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Public, politicians blog as businesses lag behindMore people are interested in blogging, but not firms or journalists
13 Jan 2014 Roman Cuprik Other
IN A time when journalists were dismissive of bloggers the Sme daily decided to publish blogs on its home page back in 2004. Since then, nearly 27,000 bloggers have registered on the Sme blog system, a sign of the growing popularity of blogs among politicians and the general public, even as private companies continue to lag behind the trend.
The most popular topic people blog about is politics, followed by travelling, fiction and poetry, blog administrators say. On the Pravda daily’s blog site around 70 percent of all articles discuss politics and public affairs, like homosexuality, minorities or the church, Marian Niton, the head of Pravda’s online section, told The Slovak Spectator.
Established media are among the most popular blog systems in Slovakia, with the Sme, Pravda and Hospodárske noviny dailies and the Týždeň and Trend weeklies leading the way. Unlike elsewhere in the world, there are few autonomous universal blog portals which are not focused on specific issues in Slovakia, Dana Rajtárová, assistant operator at the blog portal Blogovisko.sk, told The Slovak Spectator.
Sme’s blog remains the most popular, according to Rajtárová. Sme was one the first newspapers in Europe which allowed ordinary people to blog on its website, and since the beginning published those items on its home page. These spaces continue to grow, Filip Struhárik, Sme’s project manager and blog administrator, told The Slovak Spectator.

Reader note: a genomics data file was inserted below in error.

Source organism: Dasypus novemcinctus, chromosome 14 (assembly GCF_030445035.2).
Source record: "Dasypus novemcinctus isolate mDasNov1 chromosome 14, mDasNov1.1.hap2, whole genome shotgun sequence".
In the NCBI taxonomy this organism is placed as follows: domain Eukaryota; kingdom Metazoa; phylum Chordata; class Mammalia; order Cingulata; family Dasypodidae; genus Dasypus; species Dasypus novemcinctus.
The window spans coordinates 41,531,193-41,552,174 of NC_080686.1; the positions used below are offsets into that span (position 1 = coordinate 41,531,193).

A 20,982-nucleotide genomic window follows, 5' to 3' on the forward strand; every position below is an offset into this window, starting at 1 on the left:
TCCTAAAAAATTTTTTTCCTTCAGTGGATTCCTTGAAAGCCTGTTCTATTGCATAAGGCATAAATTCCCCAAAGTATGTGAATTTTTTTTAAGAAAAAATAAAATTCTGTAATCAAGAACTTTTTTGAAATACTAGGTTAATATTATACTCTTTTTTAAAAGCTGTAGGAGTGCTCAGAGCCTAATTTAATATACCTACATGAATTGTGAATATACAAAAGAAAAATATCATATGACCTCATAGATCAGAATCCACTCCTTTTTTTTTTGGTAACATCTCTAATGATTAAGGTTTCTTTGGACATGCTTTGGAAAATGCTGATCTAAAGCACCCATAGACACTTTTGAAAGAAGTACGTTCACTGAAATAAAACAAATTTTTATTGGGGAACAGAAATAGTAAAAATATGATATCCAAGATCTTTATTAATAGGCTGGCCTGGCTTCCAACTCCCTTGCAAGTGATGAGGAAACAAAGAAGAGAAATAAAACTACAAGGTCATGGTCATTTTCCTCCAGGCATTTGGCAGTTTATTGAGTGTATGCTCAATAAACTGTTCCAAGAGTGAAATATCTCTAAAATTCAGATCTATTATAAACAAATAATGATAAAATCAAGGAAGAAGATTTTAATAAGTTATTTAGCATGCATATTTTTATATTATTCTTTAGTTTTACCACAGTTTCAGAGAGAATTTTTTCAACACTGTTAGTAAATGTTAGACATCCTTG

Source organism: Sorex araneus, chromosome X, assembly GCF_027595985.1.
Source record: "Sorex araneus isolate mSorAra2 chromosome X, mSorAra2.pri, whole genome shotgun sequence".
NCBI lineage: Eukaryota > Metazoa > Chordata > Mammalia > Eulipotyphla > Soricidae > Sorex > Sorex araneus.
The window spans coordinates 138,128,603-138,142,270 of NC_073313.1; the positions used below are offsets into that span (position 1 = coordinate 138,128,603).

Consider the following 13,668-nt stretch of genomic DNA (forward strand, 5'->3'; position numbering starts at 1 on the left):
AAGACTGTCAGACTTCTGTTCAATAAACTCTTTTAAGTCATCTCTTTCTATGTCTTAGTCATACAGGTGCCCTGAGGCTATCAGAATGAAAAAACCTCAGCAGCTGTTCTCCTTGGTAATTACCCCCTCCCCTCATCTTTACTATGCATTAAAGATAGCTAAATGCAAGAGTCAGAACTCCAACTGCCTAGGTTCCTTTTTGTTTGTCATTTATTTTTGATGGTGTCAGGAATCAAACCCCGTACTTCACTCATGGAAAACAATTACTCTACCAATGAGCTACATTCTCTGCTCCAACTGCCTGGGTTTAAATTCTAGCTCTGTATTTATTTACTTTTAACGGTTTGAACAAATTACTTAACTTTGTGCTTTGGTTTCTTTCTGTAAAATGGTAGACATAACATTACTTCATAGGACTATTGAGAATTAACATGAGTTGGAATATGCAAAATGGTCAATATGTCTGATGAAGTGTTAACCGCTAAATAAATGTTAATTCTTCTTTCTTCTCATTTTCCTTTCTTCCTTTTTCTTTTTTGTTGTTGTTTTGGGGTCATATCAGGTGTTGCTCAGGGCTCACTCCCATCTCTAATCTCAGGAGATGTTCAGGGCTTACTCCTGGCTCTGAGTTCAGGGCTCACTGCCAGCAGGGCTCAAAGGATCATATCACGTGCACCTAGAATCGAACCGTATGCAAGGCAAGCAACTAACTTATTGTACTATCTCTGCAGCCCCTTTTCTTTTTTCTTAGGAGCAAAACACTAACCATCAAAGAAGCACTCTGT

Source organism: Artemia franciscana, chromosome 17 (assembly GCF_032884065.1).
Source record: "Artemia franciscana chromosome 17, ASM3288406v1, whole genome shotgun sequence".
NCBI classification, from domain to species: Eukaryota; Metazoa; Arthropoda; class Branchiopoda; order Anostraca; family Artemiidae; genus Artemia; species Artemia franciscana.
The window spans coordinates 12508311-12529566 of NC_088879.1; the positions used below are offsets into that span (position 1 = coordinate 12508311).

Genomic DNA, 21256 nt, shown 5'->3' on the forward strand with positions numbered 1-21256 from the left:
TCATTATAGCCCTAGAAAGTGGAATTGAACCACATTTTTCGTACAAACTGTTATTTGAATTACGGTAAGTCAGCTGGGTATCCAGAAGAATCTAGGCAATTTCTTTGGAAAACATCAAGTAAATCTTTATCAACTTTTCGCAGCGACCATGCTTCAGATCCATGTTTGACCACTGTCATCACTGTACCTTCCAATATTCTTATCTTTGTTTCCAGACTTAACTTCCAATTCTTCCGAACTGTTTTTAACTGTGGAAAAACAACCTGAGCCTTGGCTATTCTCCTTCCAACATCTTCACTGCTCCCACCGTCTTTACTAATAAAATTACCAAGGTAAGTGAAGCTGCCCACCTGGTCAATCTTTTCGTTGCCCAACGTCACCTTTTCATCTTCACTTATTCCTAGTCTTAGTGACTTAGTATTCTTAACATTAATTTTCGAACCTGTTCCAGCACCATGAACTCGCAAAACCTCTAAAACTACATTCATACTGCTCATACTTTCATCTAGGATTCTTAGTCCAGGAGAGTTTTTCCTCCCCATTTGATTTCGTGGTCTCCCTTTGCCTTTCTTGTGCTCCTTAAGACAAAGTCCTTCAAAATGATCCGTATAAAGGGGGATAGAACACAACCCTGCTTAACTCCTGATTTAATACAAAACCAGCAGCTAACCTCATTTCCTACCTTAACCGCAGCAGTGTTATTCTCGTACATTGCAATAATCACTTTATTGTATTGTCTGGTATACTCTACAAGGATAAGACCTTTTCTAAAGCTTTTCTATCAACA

Leading the way
Sme initiated the discussion about blogging in Slovakia. Editors at Sme wanted readers to participate in the newspaper’s content, thus creating the blog and starting to publish the best stories in Sme’s print editions. At the beginning, Sme published two pages per week containing just stories from the blog, Tomáš Ulej, a former Sme staff writer and one of its very first bloggers, told The Slovak Spectator.
“It connected newspapers and blogs, which was a historical happening outrunning other newspapers in Europe,” Ulej said. “It even put forward the global debate about this issue.”
However, the original idea to publish citizen journalism content failed and several people were chosen to be paid for blogging out of fear that there would not be enough bloggers willing to write.
The early bloggers from the general public focused on fiction and poetry, leading Sme to separate art content from other blogs. In the years since, the citizen journalism aspect has improved, according to Struhárik.
“Ten years ago, everyone could publish something and hope that somehow people will notice it, but most of time they did not,” Struhárik said. “Today, if someone writes a good story it can spread very well and thousands of people can read it thanks to social networks.”
A good example of citizen journalism is Jozef Drahovský, who works in IT while at the same time analysing the transport sector. Thanks to his blog on Sme, he has become a well know public figure who advises authorities during the creation of new laws related to transport, according to Struhárik.